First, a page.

To Father and to Paraclete.

Psalm 128: Pray It with the Holy Family

The Holy Family of Jesus, Mary and Joseph

December 27, 2020

Today, in God’s Lavish Mercy, as we celebrate the Feast of the Holy Family, we pray with Psalm 128.

Blessed is everyone who lives in awe of the LORD,
who walks in God’s ways!
For you shall eat the fruit of your handiwork;
blessed shall you be, and favored.

Throughout Christmas Day, I spent much time realizing and thanking God for how blessed I am by my family, and by my extended families.

It can be a great blessing to grow old in one’s family. I now claim the matriarchy within my own. 

I am the oldest, the only one to have known all my bloodline as babies. I can even reminisce over all my young in-laws with codgy phrases that claim my elder experience. 

I try to make that elderhood a blessing to them by my prayers and unconditional love, and by carrying to them the tremendous devotion with which my parents and grandparents long ago blessed this family.

But so many times, it is I who am blessed by these “youngsters”. 

On Christmas, through digital miracles like FaceTime, I could watch my younger and only brother and sister-in-law continue our family benediction over their grown children and young grandchildren.

I saw my millennial nieces and nephews pour that long-rooted caring over the next “grand” generation, their own beautiful children.

The caretaking of such a legacy is never automatic or guaranteed in a family. It requires the intentional choice of a maturing love and a deliberate generosity in each member as they grow in responsibility. It demands engagement, trust, and – at times – forgiveness and reconciliation.

Such a heritage thrives where each member provides their degree of mutual example, encouragement and support for the whole family. I think of Peg, my aunt by marriage not blood. I knew she loved and nurtured me and my brother with the same vigor that she loved her own children. That’s the kind of power that holds a family together over generations.

No family is perfect. We need to step in for each other sometimes. Sometimes, we need to call each other to our best selves. 

The Holy Family helps us through those times. They had their trials: unexpected pregnancy, town gossip, refugee status, widowhood, and a son arrested and executed by the government – just to cite the challenges we know of. Yet they model for us the grace-generating love God has for us as a human family.

As we deepen in years and grace, we learn that “family” can be defined by more than blood. In fact, it must be. And the greater our hearts, the wider our sense of family will be – until we might be fully enriched to realize that every person is our brother or sister.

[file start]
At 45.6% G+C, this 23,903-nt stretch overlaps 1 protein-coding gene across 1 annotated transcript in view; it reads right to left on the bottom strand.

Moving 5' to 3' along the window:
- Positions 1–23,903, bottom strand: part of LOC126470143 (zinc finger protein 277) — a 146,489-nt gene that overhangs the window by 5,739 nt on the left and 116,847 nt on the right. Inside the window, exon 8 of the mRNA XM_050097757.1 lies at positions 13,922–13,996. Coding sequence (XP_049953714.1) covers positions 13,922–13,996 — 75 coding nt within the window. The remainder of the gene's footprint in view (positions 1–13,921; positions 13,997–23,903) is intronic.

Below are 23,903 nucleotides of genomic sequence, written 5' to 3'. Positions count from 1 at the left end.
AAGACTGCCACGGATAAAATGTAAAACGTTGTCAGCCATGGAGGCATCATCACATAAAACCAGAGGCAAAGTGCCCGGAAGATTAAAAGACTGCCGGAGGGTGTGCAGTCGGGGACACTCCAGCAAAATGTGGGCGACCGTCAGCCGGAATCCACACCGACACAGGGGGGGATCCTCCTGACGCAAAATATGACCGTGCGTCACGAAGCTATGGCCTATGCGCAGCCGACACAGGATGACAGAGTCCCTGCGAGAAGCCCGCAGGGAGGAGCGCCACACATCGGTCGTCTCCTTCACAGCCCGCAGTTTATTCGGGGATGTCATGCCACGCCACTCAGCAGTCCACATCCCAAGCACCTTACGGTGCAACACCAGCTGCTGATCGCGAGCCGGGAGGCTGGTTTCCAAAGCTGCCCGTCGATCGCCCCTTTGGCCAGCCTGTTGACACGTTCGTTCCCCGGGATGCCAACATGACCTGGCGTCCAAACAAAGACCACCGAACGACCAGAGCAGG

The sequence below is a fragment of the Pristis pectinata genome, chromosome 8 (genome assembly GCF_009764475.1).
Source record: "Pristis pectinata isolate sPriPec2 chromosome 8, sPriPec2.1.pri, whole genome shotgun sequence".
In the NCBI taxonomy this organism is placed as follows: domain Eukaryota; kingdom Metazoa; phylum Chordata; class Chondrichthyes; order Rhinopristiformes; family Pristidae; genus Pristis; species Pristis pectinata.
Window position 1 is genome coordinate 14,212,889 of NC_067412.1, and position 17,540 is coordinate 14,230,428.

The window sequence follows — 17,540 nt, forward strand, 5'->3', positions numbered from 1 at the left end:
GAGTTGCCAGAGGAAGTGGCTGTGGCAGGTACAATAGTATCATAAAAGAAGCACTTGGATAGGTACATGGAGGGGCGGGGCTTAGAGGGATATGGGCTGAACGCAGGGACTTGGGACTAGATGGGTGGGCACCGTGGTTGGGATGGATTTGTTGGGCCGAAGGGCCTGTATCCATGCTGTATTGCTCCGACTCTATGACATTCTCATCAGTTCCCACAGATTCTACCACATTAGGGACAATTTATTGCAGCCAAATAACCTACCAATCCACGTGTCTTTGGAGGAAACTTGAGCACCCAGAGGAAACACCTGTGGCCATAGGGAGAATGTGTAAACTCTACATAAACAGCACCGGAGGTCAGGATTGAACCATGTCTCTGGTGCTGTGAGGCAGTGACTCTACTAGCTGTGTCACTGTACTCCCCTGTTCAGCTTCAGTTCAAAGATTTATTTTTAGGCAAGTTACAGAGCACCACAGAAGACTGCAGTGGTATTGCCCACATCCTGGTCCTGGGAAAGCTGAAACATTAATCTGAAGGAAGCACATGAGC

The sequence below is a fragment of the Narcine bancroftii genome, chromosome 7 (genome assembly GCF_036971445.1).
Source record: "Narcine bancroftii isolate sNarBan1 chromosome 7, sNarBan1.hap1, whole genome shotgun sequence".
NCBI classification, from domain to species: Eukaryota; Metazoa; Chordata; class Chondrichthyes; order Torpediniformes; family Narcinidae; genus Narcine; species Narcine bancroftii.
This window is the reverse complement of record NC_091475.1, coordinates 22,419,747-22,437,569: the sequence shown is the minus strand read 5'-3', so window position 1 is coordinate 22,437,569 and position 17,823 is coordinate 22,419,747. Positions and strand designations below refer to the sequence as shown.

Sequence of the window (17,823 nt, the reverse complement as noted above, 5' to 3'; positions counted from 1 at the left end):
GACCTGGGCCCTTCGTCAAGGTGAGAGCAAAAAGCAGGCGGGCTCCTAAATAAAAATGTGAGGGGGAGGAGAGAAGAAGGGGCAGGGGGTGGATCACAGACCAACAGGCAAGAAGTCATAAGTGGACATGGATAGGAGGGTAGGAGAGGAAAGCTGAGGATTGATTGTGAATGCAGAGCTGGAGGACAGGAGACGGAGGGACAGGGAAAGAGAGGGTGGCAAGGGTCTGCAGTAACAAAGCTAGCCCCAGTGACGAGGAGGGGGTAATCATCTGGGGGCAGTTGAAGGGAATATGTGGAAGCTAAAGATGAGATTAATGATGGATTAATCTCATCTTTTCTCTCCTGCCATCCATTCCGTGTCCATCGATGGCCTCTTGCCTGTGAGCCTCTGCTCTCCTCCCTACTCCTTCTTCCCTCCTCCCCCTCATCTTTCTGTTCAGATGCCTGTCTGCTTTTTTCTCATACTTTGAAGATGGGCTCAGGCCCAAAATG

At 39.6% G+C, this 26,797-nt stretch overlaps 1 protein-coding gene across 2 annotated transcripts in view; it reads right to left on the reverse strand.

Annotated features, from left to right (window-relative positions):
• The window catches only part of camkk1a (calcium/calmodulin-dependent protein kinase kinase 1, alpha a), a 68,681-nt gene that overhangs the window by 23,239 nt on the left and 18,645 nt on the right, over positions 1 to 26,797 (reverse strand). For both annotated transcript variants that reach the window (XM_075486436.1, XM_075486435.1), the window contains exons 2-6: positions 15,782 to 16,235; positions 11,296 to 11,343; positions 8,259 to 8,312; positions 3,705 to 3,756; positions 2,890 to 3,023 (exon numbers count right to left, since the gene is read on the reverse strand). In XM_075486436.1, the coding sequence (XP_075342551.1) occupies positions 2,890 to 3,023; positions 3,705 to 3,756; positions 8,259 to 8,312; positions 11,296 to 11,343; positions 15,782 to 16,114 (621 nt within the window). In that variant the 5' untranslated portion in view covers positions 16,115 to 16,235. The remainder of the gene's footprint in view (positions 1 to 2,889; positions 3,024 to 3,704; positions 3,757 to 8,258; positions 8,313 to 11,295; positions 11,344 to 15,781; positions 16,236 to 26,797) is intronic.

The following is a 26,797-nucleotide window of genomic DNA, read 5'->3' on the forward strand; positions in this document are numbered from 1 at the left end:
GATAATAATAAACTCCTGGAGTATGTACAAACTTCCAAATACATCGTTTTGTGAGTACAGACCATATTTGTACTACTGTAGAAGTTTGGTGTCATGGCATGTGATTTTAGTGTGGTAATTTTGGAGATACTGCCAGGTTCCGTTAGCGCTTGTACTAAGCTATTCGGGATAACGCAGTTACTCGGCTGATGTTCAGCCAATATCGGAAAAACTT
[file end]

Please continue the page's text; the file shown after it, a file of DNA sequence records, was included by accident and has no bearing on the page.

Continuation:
As we pray and strive to learn from the Holy Family, may we be blessed according to Psalm 128:

Behold, thus are we blessed
who live in awe the LORD.
The LORD bless us from on high:
may we see grace and well-being
together, all the days of our lives.

Poetry: Family Court- Ogden Nash, whose light verse always had a point to it 😉

One would be in less danger 
From the wiles of a stranger 
If one's own kin and kith 
Were more fun to be with.

Reading with Music:

Psalm 31: Soak in the Graces

Feast of Saint Stephen, first martyr

December 26, 2020

Today, in God’s Lavish Mercy, as we celebrate the Feast of St. Stephen, we pray with Psalm 31.

The Stoning of St. Stephen – Giovanni Lucini

Even while the gentle lights of Christmas linger, the Church reminds us that life in Christ requires a complete self-donation. Like Stephen, we pray to embrace that cost with courage and faith:

Into your hands I commend my spirit;
you will redeem me, O LORD, O faithful God.
I will rejoice and be glad because of your mercy.

Psalm 31: 6-8

Liturgically, we will be in the Christmas and Epiphany Season until January 10th. We have plenty of time to soak up the heavenly lights and the angelic songs as we slowly step back into an often shadowy world.

And I think the Church puts Stephen’s martyrdom so starkly at this juncture to remind us to SOAK – to fill our tanks with Christmas grace so that we are ready to accompany Christ in his ministry.

Be my rock of refuge,
a stronghold to give me safety.
You are my rock and my fortress;
for your name’s sake you will lead and guide me.

Psalm 31: 3-4
Nativity with San Lorenzo and San Francesco – Caravaggio

While your crèche is still enshrined in your home, take a morning to kneel beside Mary. Ask to learn her secrets for living fully in Christ. 

  • Do the same one morning with Joseph. Learn from his silent strength.
  • Learn from the shepherds who received astounding revelation with simple, unquestioning faith.
  • Learn from the animals who stand pure and guileless in the presence of God.
  • Ask to be ready, like Stephen, to give everything for what you learn.

I trust in you, LORD;
I say, “You are my God.”
My destiny is in your hands;
rescue me from any darkness,
from all pulls me away from you.
Let your face shine on your me
embrace me completely in your mercy.

Psalm 31: 16-17

Poem: THE STABLE by Sr. M. Chrysostom, O.S.B.

The winds were scornful,
Passing by;
And gathering Angels 
Wondered why
A burdened Mother 
Did not mind 
That only animals 
Were kind.
For who in all the world 
Could guess 
That God would search out 

Music: Martyr Dei ( Martyr of God)

Martyr Dei, qui (quæ) unicum
Patris sequendo Filium,
victis triumphas hostibus,
victor (victrix) fruens cælestibus.
Tui precatus munere
nostrum reatum dilue,
arcens mali contagium,
vitæ repellens tædium.
Soluta sunt iam vincula
tui sacrati corporis;
nos solve vinclis sæculi,
amore Filii Dei.
Honor Patri cum Filio